The line of succession may seem assured with four generations of claimants currently living, but experts muse that the capricious whims of both history and public opinion could interfere with those best-laid plans.
If historical precedent is any guide, royal boosters suggest that unpredictable developments within the Royal Family may prevent the Duke and Duchess of Cambridge's first-born child from succeeding to the throne at all.
Even if he does, members of Canada's republican movement firmly believe the country will have broken with its past as a constitutional monarchy and may no longer be looking across the pond for its head of state.
Carolyn Harris, a royal historian and staunch monarchist, said it would be premature to assume that William and Kate's new baby will one day grace Canadian currency. The annals of British royal history are littered with examples of secure dynasties who lost the throne through events ranging from abdication to infertility.
"There are only a few instances of the crown passing smoothly from grandfather to father to eldest son," Harris said in a telephone interview earlier this month. "If we look at the wider list of monarchs, it's a web rather than a direct line."
King Henry VIII, one of England's most prominent rulers, only assumed the throne after the premature death of his eldest brother.
Queen Elizabeth I, herself a second-born child, enjoyed a fruitful reign that ended in upheaval and a change in ruling family through her refusal to marry and produce an heir.
Even the very dynasty that received its new addition came about through a historical quirk of fate, Harris said, adding the current Queen's father, George VI, only became king after his eldest brother abdicated to marry a divorced woman.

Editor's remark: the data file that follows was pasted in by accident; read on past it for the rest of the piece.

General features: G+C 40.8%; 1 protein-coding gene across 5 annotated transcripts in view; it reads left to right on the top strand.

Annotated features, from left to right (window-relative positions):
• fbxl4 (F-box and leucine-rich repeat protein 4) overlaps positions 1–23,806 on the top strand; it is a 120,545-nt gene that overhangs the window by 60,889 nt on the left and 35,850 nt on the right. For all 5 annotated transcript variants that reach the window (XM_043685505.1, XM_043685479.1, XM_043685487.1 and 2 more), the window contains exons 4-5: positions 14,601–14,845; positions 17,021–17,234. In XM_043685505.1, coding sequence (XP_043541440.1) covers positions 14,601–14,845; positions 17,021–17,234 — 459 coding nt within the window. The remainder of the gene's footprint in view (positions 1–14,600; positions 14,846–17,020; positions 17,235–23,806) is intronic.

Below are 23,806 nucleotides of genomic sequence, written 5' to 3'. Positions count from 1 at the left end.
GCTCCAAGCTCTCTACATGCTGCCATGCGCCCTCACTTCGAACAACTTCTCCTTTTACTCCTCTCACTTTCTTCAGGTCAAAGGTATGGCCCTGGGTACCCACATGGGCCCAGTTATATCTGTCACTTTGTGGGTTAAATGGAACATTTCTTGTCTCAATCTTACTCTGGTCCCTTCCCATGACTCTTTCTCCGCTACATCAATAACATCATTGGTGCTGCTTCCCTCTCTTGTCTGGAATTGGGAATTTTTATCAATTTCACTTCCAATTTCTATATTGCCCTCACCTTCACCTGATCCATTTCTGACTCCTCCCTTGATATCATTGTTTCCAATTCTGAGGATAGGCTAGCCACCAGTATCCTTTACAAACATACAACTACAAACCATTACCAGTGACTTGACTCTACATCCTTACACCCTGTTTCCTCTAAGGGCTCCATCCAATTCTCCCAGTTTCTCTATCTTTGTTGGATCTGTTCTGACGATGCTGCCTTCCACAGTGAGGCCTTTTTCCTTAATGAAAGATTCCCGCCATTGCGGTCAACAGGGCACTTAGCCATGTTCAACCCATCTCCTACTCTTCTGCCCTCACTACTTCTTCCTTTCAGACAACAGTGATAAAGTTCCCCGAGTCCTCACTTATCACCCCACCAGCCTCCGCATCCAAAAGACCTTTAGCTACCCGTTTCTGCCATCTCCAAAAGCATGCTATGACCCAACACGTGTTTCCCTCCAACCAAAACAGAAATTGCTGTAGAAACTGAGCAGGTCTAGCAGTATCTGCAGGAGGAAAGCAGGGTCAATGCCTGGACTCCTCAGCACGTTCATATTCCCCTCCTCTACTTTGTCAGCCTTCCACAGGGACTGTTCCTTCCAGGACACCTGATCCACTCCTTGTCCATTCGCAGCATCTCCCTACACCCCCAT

The newest royal offspring won't be in a position to rule for years, Harris said, noting both Prince Charles and Prince William are in line for the monarchy first.
If the new arrival does take the throne, however, Harris predicts his lineage will stand him in good stead. William and Kate are widely credited with reviving Canadian interest in the Royal Family, Harris said, citing their triumphant 2011 tour that drew throngs of well-wishers on every leg of the nine-day visit.
The Conservative government's recent efforts to play up Canada's British heritage, combined with other high-profile royal occasions, have further ensured the monarchy has a more prominent and positive place in the Canadian consciousness, she said.
"In recent years, with the Diamond Jubilee and William and Kate's marriage and now the royal baby, there's a lot more interest in the future of the monarchy going forward," she said.
But Tom Freda, director of Citizens for a Canadian Republic, said public focus lies in the opposite direction. He said signs of anti-monarchist sentiment abound, citing a current case in Ontario superior court in which three people are arguing that swearing a citizenship oath of allegiance to the Queen violates their constitutional rights.
Public opinion and press coverage also suggest that William and Kate's current popularity is based more on their celebrity status than their governmental role, he said, adding the youth and glamour that make them media darlings now may make them seem like relics by the time their child is ready to assume the throne.
Freda, who was interviewed before Monday's royal birth, said Canadians have grown weary of having an unelected head of state and will have successfully lobbied to implement a more democratic system by the time the newborn has come of age. More importantly, he said, the royal birth will remind the public of the value of having a head of state born on home soil.
"There will be hundreds of Canadian future citizens born that same day as this royal baby, yet regardless of how smart, selfless, hard-working and proudly Canadian that child may one day become, because they were not born in the right entitled family, he or she is constitutionally barred from ever becoming Canada's head of state," Freda said. "In the 21st century, this is really an outrage."